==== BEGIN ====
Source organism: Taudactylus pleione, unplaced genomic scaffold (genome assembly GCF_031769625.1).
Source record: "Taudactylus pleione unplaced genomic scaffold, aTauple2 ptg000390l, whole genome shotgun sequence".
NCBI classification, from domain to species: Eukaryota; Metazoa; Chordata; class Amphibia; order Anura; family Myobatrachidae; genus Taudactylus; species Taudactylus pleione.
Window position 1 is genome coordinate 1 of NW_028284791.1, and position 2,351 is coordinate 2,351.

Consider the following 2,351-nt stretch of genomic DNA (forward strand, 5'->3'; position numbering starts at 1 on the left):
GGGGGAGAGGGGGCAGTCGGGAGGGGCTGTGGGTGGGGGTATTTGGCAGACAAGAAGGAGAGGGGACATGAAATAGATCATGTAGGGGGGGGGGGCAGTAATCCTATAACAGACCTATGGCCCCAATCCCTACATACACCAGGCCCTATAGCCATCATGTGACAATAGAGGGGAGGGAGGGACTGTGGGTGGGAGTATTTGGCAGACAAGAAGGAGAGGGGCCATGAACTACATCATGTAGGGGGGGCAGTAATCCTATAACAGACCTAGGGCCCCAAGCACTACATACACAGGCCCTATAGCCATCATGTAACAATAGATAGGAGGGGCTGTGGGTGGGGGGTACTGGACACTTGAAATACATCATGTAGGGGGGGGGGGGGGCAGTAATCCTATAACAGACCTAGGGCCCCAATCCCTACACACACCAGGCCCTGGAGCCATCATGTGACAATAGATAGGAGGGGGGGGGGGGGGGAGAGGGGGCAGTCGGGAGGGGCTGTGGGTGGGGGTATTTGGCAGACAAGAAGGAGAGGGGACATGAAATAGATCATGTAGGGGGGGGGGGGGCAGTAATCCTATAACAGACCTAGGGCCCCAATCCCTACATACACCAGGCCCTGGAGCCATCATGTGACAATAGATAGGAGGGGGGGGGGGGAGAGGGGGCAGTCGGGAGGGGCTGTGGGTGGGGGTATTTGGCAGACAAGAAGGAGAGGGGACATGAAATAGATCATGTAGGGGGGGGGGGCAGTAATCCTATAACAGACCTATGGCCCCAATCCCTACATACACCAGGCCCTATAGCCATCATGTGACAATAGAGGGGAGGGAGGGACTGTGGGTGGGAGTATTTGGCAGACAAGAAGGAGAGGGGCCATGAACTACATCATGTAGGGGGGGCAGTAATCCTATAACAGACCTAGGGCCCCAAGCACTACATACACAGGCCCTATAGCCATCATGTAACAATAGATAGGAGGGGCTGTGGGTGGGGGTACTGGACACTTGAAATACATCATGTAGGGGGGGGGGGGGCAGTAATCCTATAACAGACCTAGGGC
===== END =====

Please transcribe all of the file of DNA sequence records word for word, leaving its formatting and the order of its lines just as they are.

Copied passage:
Source organism: Taudactylus pleione, unplaced genomic scaffold (genome assembly GCF_031769625.1).
Source record: "Taudactylus pleione unplaced genomic scaffold, aTauple2 ptg000390l, whole genome shotgun sequence".
NCBI classification, from domain to species: Eukaryota; Metazoa; Chordata; class Amphibia; order Anura; family Myobatrachidae; genus Taudactylus; species Taudactylus pleione.
Window position 1 is genome coordinate 1 of NW_028284791.1, and position 2,351 is coordinate 2,351.

Consider the following 2,351-nt stretch of genomic DNA (forward strand, 5'->3'; position numbering starts at 1 on the left):
GGGGGAGAGGGGGCAGTCGGGAGGGGCTGTGGGTGGGGGTATTTGGCAGACAAGAAGGAGAGGGGACATGAAATAGATCATGTAGGGGGGGGGGGCAGTAATCCTATAACAGACCTATGGCCCCAATCCCTACATACACCAGGCCCTATAGCCATCATGTGACAATAGAGGGGAGGGAGGGACTGTGGGTGGGAGTATTTGGCAGACAAGAAGGAGAGGGGCCATGAACTACATCATGTAGGGGGGGCAGTAATCCTATAACAGACCTAGGGCCCCAAGCACTACATACACAGGCCCTATAGCCATCATGTAACAATAGATAGGAGGGGCTGTGGGTGGGGGGTACTGGACACTTGAAATACATCATGTAGGGGGGGGGGGGGGCAGTAATCCTATAACAGACCTAGGGCCCCAATCCCTACACACACCAGGCCCTGGAGCCATCATGTGACAATAGATAGGAGGGGGGGGGGGGGGGAGAGGGGGCAGTCGGGAGGGGCTGTGGGTGGGGGTATTTGGCAGACAAGAAGGAGAGGGGACATGAAATAGATCATGTAGGGGGGGGGGGGGCAGTAATCCTATAACAGACCTAGGGCCCCAATCCCTACATACACCAGGCCCTGGAGCCATCATGTGACAATAGATAGGAGGGGGGGGGGGGAGAGGGGGCAGTCGGGAGGGGCTGTGGGTGGGGGTATTTGGCAGACAAGAAGGAGAGGGGACATGAAATAGATCATGTAGGGGGGGGGGGCAGTAATCCTATAACAGACCTATGGCCCCAATCCCTACATACACCAGGCCCTATAGCCATCATGTGACAATAGAGGGGAGGGAGGGACTGTGGGTGGGAGTATTTGGCAGACAAGAAGGAGAGGGGCCATGAACTACATCATGTAGGGGGGGCAGTAATCCTATAACAGACCTAGGGCCCCAAGCACTACATACACAGGCCCTATAGCCATCATGTAACAATAGATAGGAGGGGCTGTGGGTGGGGGTACTGGACACTTGAAATACATCATGTAGGGGGGGGGGGGGCAGTAATCCTATAACAGACCTAGGGC